13. 13. Numerics  Integer  Small integers are Fixnum, up to size of a native machine word minus 1 bit  Big integers are Bignum, up to size of available memory  Conversion happens automatically  Float  Real numbers  Uses native double-precision floating-point representation
  14. 14. Ruby Methods  Only way to change an object’s state  Use def keyword and start with lowercase letter  Use trailing ? for queries and ! for dangerous methods  Use trailing = for methods that take assignment
  15. 15. Writing Methods  Default values for parameters supported  Variable-length argument lists by placing an asterisk on the last parameter  Methods accept blocks implicitly or via the last parameter being prefixed with an ampersand  Every called method returns the value of the last expression. Explicit use of return statement is optional
  16. 16. Calling Methods Specify receiver, name of method  Parameters and block optional  Parentheses optional  Leaving off receiver defaults to  current object  No ‘keyword arguments’ but commonly accomplished with hashes
  17. 17. Access Control  Determined dynamically  Public is the default except for initialize method  Protected  Access by any instance of class  Includes subclasses  Private methods can be called only in the context of the current object
  18. 18. Conditionals  Boolean expressions  Any value that is not nil or the constant false is true  && and || operators are shorcircuiting  defined? operator checks its parameter  ||= is a common idiom to assign a default value to a nil element
  19. 19. If and Unless  Similar to other languages - if, then, elsif, else, end  unless is negated form  then is mandatory only on a single- line if statement  tack on to end of normal statement to use as conditional modifiers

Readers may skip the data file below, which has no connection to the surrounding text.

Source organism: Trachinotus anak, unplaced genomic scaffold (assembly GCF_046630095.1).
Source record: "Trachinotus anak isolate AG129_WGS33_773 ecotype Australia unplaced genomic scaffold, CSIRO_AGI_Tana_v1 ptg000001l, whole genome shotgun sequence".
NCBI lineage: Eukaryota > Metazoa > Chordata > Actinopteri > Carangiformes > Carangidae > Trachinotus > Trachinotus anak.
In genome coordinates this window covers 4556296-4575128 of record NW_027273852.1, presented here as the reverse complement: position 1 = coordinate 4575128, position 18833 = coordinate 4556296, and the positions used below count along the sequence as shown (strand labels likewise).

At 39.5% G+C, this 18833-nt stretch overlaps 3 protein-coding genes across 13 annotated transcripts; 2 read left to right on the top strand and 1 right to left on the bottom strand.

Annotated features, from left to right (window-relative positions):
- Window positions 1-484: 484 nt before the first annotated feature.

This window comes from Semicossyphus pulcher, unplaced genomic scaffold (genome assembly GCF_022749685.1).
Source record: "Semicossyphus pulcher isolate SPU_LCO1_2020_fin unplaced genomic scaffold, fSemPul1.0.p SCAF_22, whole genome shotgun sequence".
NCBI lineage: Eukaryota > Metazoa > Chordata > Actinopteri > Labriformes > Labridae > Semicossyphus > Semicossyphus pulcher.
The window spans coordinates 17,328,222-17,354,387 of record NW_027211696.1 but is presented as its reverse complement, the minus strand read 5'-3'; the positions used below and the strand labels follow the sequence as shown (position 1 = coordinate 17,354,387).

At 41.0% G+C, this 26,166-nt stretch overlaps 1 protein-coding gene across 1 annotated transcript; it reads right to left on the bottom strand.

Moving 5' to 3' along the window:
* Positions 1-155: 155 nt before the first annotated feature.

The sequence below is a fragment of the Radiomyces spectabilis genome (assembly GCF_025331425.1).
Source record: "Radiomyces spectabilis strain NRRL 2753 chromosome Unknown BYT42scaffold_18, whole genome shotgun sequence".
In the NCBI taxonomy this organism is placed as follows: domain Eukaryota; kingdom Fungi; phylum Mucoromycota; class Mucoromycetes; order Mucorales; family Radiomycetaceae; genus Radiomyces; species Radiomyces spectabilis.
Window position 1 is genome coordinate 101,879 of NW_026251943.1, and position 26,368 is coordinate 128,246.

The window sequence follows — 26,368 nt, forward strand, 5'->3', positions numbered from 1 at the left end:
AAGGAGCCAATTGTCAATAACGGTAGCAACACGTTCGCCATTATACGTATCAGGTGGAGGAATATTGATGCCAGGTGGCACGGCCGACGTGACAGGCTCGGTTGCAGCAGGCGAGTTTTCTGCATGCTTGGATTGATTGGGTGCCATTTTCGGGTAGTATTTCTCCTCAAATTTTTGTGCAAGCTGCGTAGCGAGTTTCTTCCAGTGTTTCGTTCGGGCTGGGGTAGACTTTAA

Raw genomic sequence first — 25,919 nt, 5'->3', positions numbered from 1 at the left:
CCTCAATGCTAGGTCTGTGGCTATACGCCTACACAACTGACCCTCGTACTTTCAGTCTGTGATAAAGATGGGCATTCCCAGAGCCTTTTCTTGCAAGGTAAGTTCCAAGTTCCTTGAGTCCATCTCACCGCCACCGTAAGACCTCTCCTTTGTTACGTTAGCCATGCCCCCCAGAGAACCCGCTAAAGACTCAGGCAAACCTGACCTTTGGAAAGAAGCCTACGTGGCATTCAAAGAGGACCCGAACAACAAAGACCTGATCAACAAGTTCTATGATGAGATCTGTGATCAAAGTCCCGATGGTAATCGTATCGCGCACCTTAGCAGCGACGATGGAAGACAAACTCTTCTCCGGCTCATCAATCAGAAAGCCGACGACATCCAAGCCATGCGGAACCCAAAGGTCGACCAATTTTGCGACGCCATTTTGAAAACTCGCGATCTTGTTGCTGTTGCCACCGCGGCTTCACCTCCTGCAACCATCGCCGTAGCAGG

20. 20. Iterators  while and until are built-in  for … in is syntactic sugar, translated automatically to a call to the each iterator method  Other iterators are times, upto, downto, and step and work with numerics
  21. 21. Exceptions  Ruby has hierarchy of exceptions  Catch them using begin, rescue, ensure, and end  Define multiple rescue clauses or specify more than one exception to catch as parameters  Exception object is available as $! or use hash notation to assign variable names on the rescue clause  Use retry after attempting to fix an exception to rerun the begin clause  Throw exceptions in your own code by using a raise statement  Subclass StandardError or one of its children
  22. 22. Memory Model  Garbage Collection  True mark-and-sweep  Works with all Ruby objects  Multithreading  In-process inside the interpreter  Completely portable  Some negatives like not taking advantage of multi-processor hosts
  23. 23. More Language Features  Portable  OS independent threading  Can load extension libraries dynamically  Library support  RubyGems package manager  Tons of high-quality open source libraries available at RubyForge (similar to CPAN for Perl)
  24. 24. Ruby Tools The following tools are included with the Ruby distribution  debugger  irb – interactive ruby shell  benchmark  profiler  rdoc
  25. 25. The Pickaxe Book
  26. 26. Ruby on Rails Fundamentals “Rails is a full-stack, open-source web framework in Ruby for writing real-world applications with joy and less code than most frameworks spend doing XML sit-ups” Rails Creator - David H. Hansson